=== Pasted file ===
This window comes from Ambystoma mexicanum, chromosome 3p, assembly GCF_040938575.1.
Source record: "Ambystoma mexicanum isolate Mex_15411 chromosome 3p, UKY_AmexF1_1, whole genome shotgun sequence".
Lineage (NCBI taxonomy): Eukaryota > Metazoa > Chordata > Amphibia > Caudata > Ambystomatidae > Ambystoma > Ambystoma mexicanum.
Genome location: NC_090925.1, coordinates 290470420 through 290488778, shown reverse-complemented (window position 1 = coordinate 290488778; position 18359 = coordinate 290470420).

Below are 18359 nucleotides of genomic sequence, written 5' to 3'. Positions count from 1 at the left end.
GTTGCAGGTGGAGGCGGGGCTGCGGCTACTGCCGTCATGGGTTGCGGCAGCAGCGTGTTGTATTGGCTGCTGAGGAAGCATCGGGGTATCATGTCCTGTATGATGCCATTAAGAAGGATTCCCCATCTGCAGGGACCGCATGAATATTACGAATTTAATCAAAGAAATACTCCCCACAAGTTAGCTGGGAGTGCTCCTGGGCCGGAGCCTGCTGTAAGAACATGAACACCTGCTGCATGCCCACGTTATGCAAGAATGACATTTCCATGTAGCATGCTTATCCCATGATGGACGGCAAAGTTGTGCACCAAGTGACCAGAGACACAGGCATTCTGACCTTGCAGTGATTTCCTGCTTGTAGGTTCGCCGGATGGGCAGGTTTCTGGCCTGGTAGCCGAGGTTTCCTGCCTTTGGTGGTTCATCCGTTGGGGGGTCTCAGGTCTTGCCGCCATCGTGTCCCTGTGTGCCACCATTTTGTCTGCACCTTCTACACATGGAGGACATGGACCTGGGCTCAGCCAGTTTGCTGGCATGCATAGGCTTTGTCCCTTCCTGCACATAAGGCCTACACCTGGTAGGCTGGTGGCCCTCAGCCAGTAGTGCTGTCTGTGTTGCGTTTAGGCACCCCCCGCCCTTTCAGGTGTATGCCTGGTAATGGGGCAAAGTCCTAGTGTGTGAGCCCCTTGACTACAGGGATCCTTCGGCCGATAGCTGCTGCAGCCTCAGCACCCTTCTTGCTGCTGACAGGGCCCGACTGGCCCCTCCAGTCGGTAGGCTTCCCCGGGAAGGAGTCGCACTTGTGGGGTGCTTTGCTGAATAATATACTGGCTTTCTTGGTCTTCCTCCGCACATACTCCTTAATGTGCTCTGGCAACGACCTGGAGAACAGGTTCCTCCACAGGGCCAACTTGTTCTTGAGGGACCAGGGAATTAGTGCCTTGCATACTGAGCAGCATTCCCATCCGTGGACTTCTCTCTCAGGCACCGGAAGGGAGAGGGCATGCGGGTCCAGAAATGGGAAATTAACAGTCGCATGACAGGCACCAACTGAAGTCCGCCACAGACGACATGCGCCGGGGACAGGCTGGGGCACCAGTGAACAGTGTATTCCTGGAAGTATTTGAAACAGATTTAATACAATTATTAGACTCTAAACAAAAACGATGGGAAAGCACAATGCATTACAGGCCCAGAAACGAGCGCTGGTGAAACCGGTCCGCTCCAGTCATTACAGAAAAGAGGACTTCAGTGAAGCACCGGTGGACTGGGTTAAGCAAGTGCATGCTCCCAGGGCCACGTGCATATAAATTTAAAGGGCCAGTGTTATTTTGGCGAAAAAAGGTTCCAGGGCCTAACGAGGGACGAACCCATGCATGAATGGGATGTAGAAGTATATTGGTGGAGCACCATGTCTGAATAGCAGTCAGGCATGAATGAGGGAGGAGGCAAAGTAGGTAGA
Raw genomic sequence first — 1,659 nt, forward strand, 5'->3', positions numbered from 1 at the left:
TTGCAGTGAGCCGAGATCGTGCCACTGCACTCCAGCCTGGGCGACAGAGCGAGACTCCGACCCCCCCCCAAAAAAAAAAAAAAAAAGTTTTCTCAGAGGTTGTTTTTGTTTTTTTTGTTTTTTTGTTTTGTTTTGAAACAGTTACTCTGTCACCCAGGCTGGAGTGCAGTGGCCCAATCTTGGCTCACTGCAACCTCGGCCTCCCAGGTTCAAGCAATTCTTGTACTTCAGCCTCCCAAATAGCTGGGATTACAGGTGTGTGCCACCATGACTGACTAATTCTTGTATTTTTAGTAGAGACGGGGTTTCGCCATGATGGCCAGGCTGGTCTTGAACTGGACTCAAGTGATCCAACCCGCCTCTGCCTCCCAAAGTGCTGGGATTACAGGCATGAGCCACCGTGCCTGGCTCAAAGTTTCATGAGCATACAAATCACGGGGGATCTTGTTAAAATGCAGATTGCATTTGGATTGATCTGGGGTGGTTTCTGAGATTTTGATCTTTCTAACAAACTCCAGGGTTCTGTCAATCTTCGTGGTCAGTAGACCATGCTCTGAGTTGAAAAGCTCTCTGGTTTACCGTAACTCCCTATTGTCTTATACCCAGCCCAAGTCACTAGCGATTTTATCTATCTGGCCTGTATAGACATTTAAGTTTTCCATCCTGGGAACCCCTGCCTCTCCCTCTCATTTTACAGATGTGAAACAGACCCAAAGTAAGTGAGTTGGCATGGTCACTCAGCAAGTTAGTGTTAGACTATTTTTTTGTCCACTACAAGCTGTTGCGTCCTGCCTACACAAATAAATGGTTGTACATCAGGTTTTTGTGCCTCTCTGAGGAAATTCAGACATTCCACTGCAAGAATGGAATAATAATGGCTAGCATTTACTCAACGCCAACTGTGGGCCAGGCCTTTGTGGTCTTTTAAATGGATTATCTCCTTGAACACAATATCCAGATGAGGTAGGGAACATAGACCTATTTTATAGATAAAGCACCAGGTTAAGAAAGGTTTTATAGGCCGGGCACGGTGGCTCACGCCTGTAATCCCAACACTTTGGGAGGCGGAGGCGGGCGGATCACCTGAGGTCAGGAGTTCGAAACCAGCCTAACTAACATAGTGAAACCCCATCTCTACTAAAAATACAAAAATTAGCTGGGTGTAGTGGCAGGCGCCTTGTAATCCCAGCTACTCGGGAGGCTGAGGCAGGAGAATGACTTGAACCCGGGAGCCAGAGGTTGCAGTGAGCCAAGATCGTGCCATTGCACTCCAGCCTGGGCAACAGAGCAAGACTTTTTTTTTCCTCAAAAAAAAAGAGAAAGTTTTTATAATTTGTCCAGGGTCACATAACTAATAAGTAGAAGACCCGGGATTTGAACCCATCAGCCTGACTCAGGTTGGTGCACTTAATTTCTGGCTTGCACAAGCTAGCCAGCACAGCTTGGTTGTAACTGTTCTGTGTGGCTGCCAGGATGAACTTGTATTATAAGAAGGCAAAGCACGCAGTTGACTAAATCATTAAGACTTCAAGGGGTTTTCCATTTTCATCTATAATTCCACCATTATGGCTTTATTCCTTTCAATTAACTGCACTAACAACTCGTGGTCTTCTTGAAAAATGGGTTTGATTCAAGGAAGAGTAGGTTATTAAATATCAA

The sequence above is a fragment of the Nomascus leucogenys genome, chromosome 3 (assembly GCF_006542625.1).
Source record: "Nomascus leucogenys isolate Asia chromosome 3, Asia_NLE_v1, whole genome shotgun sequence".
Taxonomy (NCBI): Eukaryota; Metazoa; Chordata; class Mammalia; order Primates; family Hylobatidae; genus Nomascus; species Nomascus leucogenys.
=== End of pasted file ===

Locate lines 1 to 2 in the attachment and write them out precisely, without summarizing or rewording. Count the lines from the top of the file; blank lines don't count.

This window comes from Ambystoma mexicanum, chromosome 3p, assembly GCF_040938575.1.
Source record: "Ambystoma mexicanum isolate Mex_15411 chromosome 3p, UKY_AmexF1_1, whole genome shotgun sequence".